# Why Bet Kelly?

The Kelly criterion is an elegant, but often misunderstood, result in decision theory. To begin with, suppose you have some amount of some resource, which you would like to increase. (For example, the resource might be monetary wealth.) You are given the opportunity to make a series of identical bets. You determine some fraction of your wealth to wager; then, in each bet, you gain a fraction with probability , and lose a fraction with probability .[1]

In other words, suppose is your wealth after bets. We will define , and we will suppose for simplicity that . Then , where is a random variable defined as:

Now suppose that, for some reason, we want to maximize . By linearity of expectation, . Hence, we should simply maximize . This amounts to solving:

This, , is known as the Kelly bet. For example, it says that if you have a 60-40 edge, then you should bet , i.e., bet of your current wealth on each bet.

That all seems pretty reasonable. But why do we want to maximize ? If we were to simply maximize expected wealth, i.e., , then a straightforward calculation shows that we should not bet Kelly—in fact, we should bet (“YOLO”), wagering the entire bankroll on every bet. This seems extremely counterintuitive, since, after bets, our wealth would then be:

In other words, as grows large, we would almost surely go bankrupt! Nevertheless, this would be the way to maximize . Kelly, whatever its merits, does not maximize -- not even in the long run. Especially not in the long run.

We now come to the perennial debate: why does Kelly seem “obviously right”, and YOLO “obviously wrong”? There are many answers usually offered to this question.

First, what we believe to be the correct answer:

• Utility is not linear in wealth. As originally observed by Bernoulli, utility tends to be approximately logarithmic in wealth. If utility happens to be exactly logarithmic in wealth, then the Kelly bet is optimal. For most people, in most circumstances, utility is approximately logarithmic in wealth. The Kelly bet is approximately optimal. On the other hand, utility is very far from being linear in wealth, and so YOLO is a very bad idea.

In a certain sense, it is as simple as that. The von Neumann-Morgenstern utility theorem (vNM) tells us that we should be optimizing for some utility function . We know that the Kelly criterion always optimizes . Therefore, if the Kelly criterion is optimal, it is because .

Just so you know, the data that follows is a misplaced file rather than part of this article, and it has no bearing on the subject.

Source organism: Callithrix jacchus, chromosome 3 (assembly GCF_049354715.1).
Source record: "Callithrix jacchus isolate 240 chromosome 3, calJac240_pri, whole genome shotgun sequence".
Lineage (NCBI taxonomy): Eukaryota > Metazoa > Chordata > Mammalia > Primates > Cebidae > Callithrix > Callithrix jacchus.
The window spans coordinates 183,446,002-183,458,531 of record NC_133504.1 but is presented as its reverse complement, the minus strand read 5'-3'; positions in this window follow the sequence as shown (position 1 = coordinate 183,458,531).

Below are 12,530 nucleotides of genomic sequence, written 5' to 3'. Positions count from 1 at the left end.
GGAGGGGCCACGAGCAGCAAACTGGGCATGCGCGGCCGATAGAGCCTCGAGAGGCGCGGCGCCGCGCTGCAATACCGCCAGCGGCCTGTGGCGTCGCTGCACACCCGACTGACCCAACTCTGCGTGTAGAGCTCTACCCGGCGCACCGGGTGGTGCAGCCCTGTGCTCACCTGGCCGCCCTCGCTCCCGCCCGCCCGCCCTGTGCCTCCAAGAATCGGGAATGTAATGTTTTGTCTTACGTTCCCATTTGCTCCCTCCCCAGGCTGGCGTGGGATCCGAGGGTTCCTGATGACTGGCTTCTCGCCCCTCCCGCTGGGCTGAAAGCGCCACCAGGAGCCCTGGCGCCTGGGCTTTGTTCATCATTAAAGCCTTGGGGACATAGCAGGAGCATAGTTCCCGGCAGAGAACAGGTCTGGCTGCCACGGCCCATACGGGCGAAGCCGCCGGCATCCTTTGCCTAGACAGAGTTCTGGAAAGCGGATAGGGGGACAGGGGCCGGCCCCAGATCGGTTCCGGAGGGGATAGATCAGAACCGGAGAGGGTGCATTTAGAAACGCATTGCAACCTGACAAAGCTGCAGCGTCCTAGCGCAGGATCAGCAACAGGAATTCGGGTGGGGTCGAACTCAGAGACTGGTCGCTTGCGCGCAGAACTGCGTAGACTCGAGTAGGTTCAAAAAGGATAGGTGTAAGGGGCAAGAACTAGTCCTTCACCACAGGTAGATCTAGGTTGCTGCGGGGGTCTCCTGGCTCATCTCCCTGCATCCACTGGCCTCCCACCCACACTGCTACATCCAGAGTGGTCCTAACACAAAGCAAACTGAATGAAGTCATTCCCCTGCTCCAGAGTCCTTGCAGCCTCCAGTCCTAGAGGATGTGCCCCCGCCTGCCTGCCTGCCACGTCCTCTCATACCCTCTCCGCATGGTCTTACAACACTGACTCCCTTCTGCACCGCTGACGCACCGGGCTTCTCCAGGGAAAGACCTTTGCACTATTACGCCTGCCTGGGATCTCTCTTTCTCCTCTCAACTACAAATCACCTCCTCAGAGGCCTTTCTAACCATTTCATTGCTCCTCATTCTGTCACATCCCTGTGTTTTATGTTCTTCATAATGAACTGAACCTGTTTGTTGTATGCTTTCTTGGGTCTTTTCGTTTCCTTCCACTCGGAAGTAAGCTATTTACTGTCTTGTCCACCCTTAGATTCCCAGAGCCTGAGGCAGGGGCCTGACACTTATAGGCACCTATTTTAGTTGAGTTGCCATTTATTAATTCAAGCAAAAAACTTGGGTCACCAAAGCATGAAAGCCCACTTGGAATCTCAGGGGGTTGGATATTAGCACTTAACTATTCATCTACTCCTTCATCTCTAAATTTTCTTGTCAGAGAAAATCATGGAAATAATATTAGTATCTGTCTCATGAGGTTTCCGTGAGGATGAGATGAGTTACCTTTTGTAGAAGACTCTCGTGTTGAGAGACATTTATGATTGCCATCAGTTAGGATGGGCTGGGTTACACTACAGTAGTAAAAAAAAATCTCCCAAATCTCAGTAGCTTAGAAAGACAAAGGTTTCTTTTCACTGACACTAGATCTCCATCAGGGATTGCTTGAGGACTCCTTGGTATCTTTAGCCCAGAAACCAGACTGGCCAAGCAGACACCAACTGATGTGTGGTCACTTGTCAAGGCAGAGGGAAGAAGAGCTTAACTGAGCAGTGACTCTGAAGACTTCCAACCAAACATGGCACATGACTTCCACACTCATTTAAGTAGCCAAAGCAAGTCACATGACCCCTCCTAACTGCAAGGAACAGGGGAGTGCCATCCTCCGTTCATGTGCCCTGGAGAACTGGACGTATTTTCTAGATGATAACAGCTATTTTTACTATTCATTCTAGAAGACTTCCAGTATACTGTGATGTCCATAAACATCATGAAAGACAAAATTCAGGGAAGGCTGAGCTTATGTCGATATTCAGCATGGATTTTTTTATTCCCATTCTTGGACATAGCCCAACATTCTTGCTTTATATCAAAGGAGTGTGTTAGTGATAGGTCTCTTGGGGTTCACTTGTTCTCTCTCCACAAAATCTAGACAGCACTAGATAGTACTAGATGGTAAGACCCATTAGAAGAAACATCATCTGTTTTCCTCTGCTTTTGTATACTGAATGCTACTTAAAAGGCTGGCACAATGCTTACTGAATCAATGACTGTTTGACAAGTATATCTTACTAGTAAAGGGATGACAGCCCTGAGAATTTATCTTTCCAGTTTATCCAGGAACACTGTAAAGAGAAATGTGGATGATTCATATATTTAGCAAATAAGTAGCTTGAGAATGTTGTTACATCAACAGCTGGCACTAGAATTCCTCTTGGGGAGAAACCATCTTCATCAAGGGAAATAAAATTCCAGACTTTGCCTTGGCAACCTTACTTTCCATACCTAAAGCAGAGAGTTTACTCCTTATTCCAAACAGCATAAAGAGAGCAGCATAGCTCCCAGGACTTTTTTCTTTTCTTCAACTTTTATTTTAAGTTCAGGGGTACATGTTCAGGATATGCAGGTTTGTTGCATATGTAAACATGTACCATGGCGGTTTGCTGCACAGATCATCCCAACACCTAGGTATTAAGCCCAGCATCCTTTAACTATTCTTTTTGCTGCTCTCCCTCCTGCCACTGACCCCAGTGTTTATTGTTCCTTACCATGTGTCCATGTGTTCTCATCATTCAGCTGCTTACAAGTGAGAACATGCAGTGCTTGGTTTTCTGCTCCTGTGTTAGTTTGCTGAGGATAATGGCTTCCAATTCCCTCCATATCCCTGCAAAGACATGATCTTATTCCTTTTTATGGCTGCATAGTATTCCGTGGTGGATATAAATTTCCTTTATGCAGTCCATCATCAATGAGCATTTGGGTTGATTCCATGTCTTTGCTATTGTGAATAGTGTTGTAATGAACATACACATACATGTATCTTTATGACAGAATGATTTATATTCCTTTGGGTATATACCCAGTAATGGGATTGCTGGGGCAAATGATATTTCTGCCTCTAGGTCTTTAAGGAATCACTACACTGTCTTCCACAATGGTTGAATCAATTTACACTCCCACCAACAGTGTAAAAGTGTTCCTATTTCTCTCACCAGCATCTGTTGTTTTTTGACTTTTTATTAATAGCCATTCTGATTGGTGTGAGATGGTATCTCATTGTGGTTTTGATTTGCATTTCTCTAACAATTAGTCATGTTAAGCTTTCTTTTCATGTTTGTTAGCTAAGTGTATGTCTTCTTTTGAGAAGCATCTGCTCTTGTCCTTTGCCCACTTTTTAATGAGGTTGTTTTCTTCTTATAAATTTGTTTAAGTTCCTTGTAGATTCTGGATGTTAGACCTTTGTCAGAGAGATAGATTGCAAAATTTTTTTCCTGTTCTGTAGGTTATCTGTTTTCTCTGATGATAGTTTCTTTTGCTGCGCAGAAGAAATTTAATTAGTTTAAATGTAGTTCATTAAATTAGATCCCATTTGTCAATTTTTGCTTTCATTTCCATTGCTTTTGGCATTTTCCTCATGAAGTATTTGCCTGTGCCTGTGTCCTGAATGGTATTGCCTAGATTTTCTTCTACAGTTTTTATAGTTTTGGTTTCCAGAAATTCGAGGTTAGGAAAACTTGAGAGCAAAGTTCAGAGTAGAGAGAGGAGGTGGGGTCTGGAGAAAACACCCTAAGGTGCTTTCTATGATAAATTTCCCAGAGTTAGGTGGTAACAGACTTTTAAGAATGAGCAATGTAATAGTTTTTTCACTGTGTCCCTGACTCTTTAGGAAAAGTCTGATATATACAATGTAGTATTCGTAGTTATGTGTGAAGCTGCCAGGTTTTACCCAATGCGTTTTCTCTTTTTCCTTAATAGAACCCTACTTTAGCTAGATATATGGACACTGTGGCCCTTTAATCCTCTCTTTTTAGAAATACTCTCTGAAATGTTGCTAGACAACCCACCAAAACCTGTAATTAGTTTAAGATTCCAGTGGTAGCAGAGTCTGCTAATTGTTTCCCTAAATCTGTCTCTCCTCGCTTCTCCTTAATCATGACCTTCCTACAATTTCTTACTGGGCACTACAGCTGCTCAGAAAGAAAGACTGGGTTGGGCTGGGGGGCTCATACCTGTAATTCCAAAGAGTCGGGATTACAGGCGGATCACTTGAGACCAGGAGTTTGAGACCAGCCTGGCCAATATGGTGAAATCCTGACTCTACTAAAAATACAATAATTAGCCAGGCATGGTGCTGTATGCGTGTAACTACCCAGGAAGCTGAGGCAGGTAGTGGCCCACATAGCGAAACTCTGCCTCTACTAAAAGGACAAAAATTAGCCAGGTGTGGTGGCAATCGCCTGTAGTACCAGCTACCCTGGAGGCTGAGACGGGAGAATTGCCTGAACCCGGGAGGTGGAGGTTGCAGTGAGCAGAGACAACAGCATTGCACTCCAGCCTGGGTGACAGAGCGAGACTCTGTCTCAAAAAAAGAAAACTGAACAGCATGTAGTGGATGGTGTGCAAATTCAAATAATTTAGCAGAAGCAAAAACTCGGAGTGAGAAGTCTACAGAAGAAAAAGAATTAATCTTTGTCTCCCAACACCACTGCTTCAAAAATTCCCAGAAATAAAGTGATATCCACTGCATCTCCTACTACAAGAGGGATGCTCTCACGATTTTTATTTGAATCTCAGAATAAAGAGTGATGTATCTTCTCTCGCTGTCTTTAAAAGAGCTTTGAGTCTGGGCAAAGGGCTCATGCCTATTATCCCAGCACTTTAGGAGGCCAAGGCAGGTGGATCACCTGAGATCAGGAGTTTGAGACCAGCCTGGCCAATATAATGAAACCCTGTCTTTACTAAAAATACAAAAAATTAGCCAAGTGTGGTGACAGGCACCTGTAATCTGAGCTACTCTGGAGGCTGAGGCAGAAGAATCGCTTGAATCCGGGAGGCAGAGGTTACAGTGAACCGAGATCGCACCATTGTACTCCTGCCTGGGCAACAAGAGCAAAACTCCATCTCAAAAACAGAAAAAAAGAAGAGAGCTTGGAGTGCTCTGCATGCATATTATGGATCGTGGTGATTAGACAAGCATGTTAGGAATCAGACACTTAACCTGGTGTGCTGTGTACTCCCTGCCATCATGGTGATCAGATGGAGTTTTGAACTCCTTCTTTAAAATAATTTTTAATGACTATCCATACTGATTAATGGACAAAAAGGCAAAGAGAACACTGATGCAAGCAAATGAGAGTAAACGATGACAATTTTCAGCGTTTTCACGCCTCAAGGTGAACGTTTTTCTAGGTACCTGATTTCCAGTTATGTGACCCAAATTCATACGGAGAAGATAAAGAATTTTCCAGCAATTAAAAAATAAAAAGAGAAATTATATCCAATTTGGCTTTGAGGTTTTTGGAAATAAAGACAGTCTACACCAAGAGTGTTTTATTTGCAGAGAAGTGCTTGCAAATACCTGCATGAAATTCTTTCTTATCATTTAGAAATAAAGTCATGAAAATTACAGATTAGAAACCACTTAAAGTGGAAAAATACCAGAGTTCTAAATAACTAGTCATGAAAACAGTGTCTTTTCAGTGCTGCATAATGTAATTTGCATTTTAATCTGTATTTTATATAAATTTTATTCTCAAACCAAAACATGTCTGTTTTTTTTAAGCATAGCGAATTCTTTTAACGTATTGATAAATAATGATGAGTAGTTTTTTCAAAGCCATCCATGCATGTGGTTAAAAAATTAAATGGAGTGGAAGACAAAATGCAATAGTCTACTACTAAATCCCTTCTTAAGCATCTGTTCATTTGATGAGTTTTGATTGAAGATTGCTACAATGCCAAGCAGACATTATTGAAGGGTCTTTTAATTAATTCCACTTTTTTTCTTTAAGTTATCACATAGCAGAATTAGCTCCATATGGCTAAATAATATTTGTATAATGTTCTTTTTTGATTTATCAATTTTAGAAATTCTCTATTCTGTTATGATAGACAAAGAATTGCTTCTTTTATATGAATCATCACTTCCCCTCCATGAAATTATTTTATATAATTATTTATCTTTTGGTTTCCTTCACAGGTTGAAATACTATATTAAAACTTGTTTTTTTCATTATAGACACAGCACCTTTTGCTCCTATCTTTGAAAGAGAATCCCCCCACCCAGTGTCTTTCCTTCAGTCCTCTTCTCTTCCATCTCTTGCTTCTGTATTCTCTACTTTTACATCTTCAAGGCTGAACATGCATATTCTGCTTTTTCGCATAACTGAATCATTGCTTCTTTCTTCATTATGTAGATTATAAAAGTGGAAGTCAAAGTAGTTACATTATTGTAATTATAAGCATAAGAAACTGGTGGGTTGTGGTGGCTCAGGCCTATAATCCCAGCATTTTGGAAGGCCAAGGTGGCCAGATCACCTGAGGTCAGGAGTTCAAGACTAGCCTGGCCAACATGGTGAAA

Now, there are many other answers to “why bet Kelly?” that initially seem plausible:

• Kelly maximizes the expected growth rate, . This happens to be true, and speaks to the elegance of Kelly’s result.[2] However, unless for some reason you find yourself in a contest where you only win the prize if you have the highest expected growth rate, this is not a good reason to bet Kelly. vNM says we should maximize expected utility, not maximize expected growth rate.

• Kelly maximizes the geometric mean of wealth, . This is also evidently true, as is precisely . However, vNM says we should maximize expected utility (i.e., arithmetic mean of utility), not geometric mean of wealth. Again, if utility happens to be approximately logarithmic in wealth, then maximizing the geometric mean of wealth feels right, but it’s because of the logarithmic utility of wealth.

• The Kelly bettor, with high probability, ends up with higher wealth than the non-Kelly bettor. This is particularly evident when Kelly is compared with YOLO. But, again, vNM does not say “maximize wealth with high probability”; it says “maximize expected utility”.

• We should try to optimize something that has nice properties (e.g., can be time-averaged, or can be optimized myopically [Mossin, 1968], [Hakansson, 1971]). There is certainly an argument that, if our utility function happens to already be approximately logarithmic, then we might want to adopt logarithmic utility as a heuristic, since it has these nice properties. However, ultimately our true utility function is what it is. If we claim that Kelly is optimal, and we claim that our true utility function is not logarithmic in wealth, then we are rejecting vNM.

• We should simply reject vNM, and optimize something else as a terminal value (e.g., geometric mean or maximin). This seems quite drastic, as the vNM axioms are very mild assumptions.

So, we claim, if Kelly is optimal then it is because our utility function is . However, this is not the whole story. The utility function refers to the utility of wealth at the moment after the betting experiment, not the terminal utility of wealth in general. We can imagine that this experiment is just the preamble to a much longer game, in which is the ultimate terminal value of wealth (e.g., in number of lives saved), and we are investing over time steps where, in each step, we have the opportunity to place a bet with some statistical edge . We can then use backward induction to determine the utility function that we should adopt for wealth at previous points in the game: . It is this final function, , that we should treat as our “utility function” in the preamble experiment.